In his iconic “I Have a Dream” speech, Martin Luther King Jr. lists places around the country, from California to Colorado, saying to “let freedom ring” from each location. Halfway through, to the cheers of the crowd, he includes “Stone Mountain of Georgia.”
As many in the audience would have understood, the inclusion came with a footnote. For much of the 20th century, Stone Mountain was the symbol of the Ku Klux Klan.
The organization, in its most insidious form, was reborn there one hundred years ago.
A Fiery Cross
From a side street in Stone Mountain village, you can see the rounded summit of the granite mountain. Today you can’t really make out what’s going on up top. But historian Paul Hudson, Georgia Perimeter College professor and co-author of “Atlanta’s Stone Mountain: A Multicultural History,” suspects it would have been noticeable when the Ku Klux Klan assembled there in 1915.
“It was Thanksgiving night and maybe people would come out,” said Hudson, “and if they were where we are now on this rise, they could probably see a burning, fiery cross.”
The burning fiery cross was lit by William Joseph Simmons, an Atlanta man who, Hudson says, was a failure before he came up with the idea to revive the Klan, a group that had disappeared decades before. Simmons planned the ceremony in strange detail:
“Simmons had a sword, civil war saber,” Hudson said. “There were various texts. There was the Constitution of the United States and the Declaration of Independence. And by the way, the order of the laws of the Ku Klux Klan.”
It was an all-American affair, or that’s how Simmons and his followers thought of it. They were inspired by a new film, “Birth of a Nation,” that depicted the first Klan as American saviors.
But that original group was a band of racist vigilantes who terrorized freed blacks and their supporters in the Reconstruction Era South. This new Klan turned into something very different.
A Mass Organization
“The Klan really becomes an organization, a mass organization for the only time in U.S. history,” said Grace Hale, a history professor at the University of Virginia. “And it is very much focused on white supremacy in the broadest sense.”
The Klan had returned with a new message. It was not just going to terrorize blacks. In fact, the men who hiked to the top of Stone Mountain would have had the lynching of a Cobb County Jewish man named Leo Frank fresh in their minds.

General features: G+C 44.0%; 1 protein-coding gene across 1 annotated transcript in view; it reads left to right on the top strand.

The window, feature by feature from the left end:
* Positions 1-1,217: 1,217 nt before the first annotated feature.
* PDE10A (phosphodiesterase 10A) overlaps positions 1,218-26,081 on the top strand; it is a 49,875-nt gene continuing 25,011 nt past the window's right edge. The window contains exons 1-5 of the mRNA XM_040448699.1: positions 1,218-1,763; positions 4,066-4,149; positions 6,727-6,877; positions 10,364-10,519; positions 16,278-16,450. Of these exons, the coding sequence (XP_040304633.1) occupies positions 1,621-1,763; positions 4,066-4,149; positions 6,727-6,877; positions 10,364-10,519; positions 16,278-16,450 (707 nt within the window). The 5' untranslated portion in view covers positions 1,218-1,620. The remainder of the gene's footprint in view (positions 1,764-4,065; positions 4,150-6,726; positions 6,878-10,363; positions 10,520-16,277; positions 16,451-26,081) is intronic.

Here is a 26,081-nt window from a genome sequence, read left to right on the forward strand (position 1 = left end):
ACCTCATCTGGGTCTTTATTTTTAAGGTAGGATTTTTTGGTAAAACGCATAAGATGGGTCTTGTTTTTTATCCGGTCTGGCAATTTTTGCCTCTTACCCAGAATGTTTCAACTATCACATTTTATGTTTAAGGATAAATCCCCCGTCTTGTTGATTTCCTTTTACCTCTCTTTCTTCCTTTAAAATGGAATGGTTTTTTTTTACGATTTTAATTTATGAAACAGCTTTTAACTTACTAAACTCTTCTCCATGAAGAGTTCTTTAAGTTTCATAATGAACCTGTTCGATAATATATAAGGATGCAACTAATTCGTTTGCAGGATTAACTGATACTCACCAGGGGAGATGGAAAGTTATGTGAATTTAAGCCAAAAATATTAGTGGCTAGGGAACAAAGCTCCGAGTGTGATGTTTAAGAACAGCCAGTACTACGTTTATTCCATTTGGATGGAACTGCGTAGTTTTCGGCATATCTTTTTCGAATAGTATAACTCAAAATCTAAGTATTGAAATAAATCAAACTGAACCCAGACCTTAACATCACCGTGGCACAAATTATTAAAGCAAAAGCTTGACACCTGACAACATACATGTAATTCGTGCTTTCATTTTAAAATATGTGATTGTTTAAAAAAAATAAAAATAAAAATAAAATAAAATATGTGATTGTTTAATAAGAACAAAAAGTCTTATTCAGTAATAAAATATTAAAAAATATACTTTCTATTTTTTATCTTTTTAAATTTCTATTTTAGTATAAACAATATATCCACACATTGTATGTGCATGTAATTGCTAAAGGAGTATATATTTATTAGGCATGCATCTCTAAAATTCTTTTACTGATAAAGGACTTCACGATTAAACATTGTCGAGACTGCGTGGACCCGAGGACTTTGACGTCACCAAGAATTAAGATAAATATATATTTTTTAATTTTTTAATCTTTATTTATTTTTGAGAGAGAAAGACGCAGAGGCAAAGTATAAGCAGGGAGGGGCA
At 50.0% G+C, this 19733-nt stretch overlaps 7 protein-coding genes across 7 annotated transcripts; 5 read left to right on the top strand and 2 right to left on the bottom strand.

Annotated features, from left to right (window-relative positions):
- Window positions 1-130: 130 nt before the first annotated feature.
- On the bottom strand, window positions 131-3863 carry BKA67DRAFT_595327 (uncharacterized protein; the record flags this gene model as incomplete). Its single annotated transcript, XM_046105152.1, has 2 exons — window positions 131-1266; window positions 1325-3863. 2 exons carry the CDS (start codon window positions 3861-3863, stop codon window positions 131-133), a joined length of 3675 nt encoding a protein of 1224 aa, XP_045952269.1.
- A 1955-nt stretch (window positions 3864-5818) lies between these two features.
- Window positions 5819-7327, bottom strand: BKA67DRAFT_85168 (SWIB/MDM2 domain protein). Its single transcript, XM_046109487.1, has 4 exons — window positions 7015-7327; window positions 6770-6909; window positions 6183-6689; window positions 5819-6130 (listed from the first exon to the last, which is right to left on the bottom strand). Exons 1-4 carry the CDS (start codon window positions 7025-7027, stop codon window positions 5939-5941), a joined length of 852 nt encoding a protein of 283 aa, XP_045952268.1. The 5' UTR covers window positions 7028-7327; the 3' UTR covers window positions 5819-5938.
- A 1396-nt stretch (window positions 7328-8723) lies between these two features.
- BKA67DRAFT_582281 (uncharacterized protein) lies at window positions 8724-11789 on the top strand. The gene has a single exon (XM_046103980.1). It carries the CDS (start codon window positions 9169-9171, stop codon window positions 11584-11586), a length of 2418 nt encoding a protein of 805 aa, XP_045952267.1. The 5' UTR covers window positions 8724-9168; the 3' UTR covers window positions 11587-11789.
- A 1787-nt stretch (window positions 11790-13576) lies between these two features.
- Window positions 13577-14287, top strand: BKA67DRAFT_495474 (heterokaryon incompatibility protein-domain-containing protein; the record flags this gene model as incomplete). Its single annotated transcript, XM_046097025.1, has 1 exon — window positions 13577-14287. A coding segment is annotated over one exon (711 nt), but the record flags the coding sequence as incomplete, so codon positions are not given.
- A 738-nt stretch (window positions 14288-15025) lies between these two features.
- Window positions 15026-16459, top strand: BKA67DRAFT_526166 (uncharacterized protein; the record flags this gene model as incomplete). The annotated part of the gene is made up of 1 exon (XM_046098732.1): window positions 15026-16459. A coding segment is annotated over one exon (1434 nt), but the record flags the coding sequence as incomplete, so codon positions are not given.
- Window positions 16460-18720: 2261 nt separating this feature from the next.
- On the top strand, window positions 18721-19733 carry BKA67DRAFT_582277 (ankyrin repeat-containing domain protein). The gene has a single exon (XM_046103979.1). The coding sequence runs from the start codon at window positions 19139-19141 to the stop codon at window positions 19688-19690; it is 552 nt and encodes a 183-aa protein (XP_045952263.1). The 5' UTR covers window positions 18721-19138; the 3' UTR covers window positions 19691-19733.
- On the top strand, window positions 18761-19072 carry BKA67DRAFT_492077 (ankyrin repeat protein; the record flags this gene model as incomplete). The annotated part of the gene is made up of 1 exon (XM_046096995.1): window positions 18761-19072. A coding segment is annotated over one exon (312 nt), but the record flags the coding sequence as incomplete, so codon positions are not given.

“It’s very much focused on attacking Jews and attacking Catholics and any people who are not Protestant Anglo-Saxons,” said Hale. “So they become really equal-opportunity haters and articulate a vision of America with themselves at the center.”
While today we might remember the Ku Klux Klan as a radical, terrorist group, this Klan grew to be part of mainstream culture. At its height, it had more than 4 million secret members nationwide, many in the North.
And according to University of Georgia professor James Cobb, they weren’t exactly from society’s bottom rung.
“It’s striking where rosters of Klan membership in the 20s have been uncovered,” said Cobb. “The rosters give you kind of a list of the bankers and merchants and lawyers in town.”
It was certainly the case in Atlanta, where leaders saw the Klan as a way to keep race relations stable, and thus make the city welcoming to new businesses.
By the 1920s, the Klan had a veneer of respectability. It didn’t promote lynch mobs — at least, not as its primary goal; it promoted morality, good citizenship, “Americanism.”
“Once it got to be enough of a fixture in communities, it became sort of like not being able to get into the country club,” said Cobb. “If you weren’t in the Klan, people sort of wondered if you were really on board with community improvement or protection of community values.”
The group’s new reputation was like putting lipstick on a pig, according to Cobb. But it worked partly because suspicions of groups like immigrants, Catholics and Jews were already there.
“The Klan people were very expert into tapping in both to the prejudices, the things that people didn’t like,” said Cobb, “as well as the races, the people, they were not disposed to like, but also their anxieties, what worried them.”
The Klan Today
This Klan eventually self-destructed in the late 1920s after high profile scandals involving theft and rape.
It would return a few times over the century, but the Klan would never infiltrate public life in the same way.
And today, with a mere 4,000 members, according to the Southern Poverty Law Center, it’s easy to forget it ever did.
According to historian Paul Hudson, it’s especially easy to forget that history when standing on the granite rock where the modern Klan began.
“I love Stone Mountain and it’s interpreted so well, the carving and the quarry exhibit and so many things,” Hudson said. “But there is this amnesia about the Ku Klux Klan, as if it never existed.”
Modern Atlanta seems to be fine with that. The Klan’s connection with Stone Mountain officially ended when the state of Georgia took over the park in 1958.